REVIEW: Bad Samaritan – A Little Good Goes a Long Way

Bad Samaritan may not be a perfect movie, but it is certainly an entertaining one. The mix of dread and laugh-out-loud humor at times feels unintentional, but its very specific premise was engaging from the opening scene and never once let up. In the middle of running a scam that will make you never want to use valet parking again, Sean Falco (Robert Sheehan) discovers a young woman named Katie (Kerry Condon) chained up in millionaire Cale Erendreich’s (David Tennant) home office. Afraid of being caught burgling, Sean hightails it out of there – a move he regrets for the rest of the film and seeks to make right.

If someone’s going to rob your house, let’s hope it’s this guy.

The idea of a small-time crook with a heart of gold stopping a much more evil villain has a lot of promise, and for the most part Bad Samaritan delivers. To begin with, Sean and his best friend/partner-in-crime Derek (Carlito Olivero) are immediately likeable despite their preferred pastime of driving clients’ cars home to rob them. It’s possible that screenwriter Brandon Boyce worked a little too hard to make them seem innocuous, but given how quickly their paltry thefts give way to a much more terrifying crime, it’s for the best. And while there isn’t all that much philosophical debate on the sliding scale of morality, the guilt that Sean feels and the help that Derek provides is an optimistic statement on how good can be found everywhere.

It’s a low-budget thriller to be sure, but director Dean Devlin never steps outside the price range when it comes to special effects or settings, instead maximizing his use of reaction shots to convey the necessary horror and hopelessness of the cat-and-mouse game between Sean and Cale. This is where the performances come into play, because Bad Samaritan relies heavily on the strength of its actors to sell the story. It’s a mostly successful gamble, especially because Sheehan is such a charming lead. He rises above the material in every scene, managing to flesh out both his minor romantic subplot and his bond with Katie so that they felt genuine. Tennant has previously proven his cred as a villainous killer after Jessica Jonesbut there are a few moments that get a little too hammy here. His character is a demonic compilation of childhood trauma and BDSM nightmare fuel, but he provides a great foil to Sheehan’s con man with a conscience. While his paper-thin (albeit creepily specific) backstory is admittedly a weakness in the script, it also allows for the hero of the story to get his proper shine. Give how rare that is in recent fiction, it’s something worth celebrating.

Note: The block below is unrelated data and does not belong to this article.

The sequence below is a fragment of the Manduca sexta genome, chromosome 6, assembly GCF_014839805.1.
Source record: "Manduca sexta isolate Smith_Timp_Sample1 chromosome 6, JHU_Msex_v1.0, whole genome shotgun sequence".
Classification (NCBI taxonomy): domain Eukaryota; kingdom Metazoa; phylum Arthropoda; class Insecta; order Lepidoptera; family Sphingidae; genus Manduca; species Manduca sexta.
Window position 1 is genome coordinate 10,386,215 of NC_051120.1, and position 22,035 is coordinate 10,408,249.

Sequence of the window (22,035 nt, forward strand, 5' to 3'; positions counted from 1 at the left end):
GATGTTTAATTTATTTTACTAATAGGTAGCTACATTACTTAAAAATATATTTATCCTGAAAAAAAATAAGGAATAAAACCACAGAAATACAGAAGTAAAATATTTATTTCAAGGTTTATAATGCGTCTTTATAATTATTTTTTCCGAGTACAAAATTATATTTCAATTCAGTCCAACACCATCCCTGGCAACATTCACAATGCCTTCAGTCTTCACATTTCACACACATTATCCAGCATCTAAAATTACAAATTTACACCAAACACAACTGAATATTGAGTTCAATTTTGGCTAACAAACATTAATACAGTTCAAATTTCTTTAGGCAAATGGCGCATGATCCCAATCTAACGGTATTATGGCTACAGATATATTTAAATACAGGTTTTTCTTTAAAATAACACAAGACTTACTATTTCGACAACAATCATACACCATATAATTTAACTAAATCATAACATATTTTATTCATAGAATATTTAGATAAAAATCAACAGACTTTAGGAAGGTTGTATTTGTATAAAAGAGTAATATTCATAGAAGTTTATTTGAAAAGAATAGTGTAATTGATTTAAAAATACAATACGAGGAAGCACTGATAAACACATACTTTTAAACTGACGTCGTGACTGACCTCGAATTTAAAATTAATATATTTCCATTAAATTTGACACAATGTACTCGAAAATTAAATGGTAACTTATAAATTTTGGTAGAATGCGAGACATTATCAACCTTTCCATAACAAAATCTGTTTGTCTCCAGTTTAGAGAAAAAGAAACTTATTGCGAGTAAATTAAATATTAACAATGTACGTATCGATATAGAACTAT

The Doctor would be so ashamed.

Speaking of things worth celebrating, Katie’s status as damsel in distress is actually subverted very early on. Hopefully it was a purposeful choice on the creators’ parts, but nevertheless it’s an excellent departure to see her actively participating in her rescue from the moment Sean encounters her. Simply explaining her situation and giving advice on how to free her may not seem like much at first, but it positions her as more than a pretty face in danger, and hers is one of the most consistent character arcs in the movie.

Her captor, meanwhile, seems to be nothing more than an abusive control freak with a disturbing horse fetish for a large portion of Bad Samaritan – and that’s quite enough to keep the film afloat. In fact, things actually fall apart a little once he levels up for the sake of the plot. A man who once seemed like an evil mastermind with everything under his control being undone by a young man with few resources and even fewer connections was also a little hard to believe. The biggest issue though is how the tonal shift over halfway through takes the story from taut psychological thriller to more of a run-of-the-mill slasher, which is unfortunate because the pacing and mostly cerebral horror were some of the movie’s strongest suits at the start.

Despite the narrative flaws, Bad Samaritan cannot be accused of being boring. You may find yourself laughing with and at the film from time to time, screaming for the characters and because of their dumb choices, or simply admiring the beautiful Portland scenery – but one thing you won’t find yourself doing is checking your phone for the time.

Bad Samaritan opens on May 4th, 2018.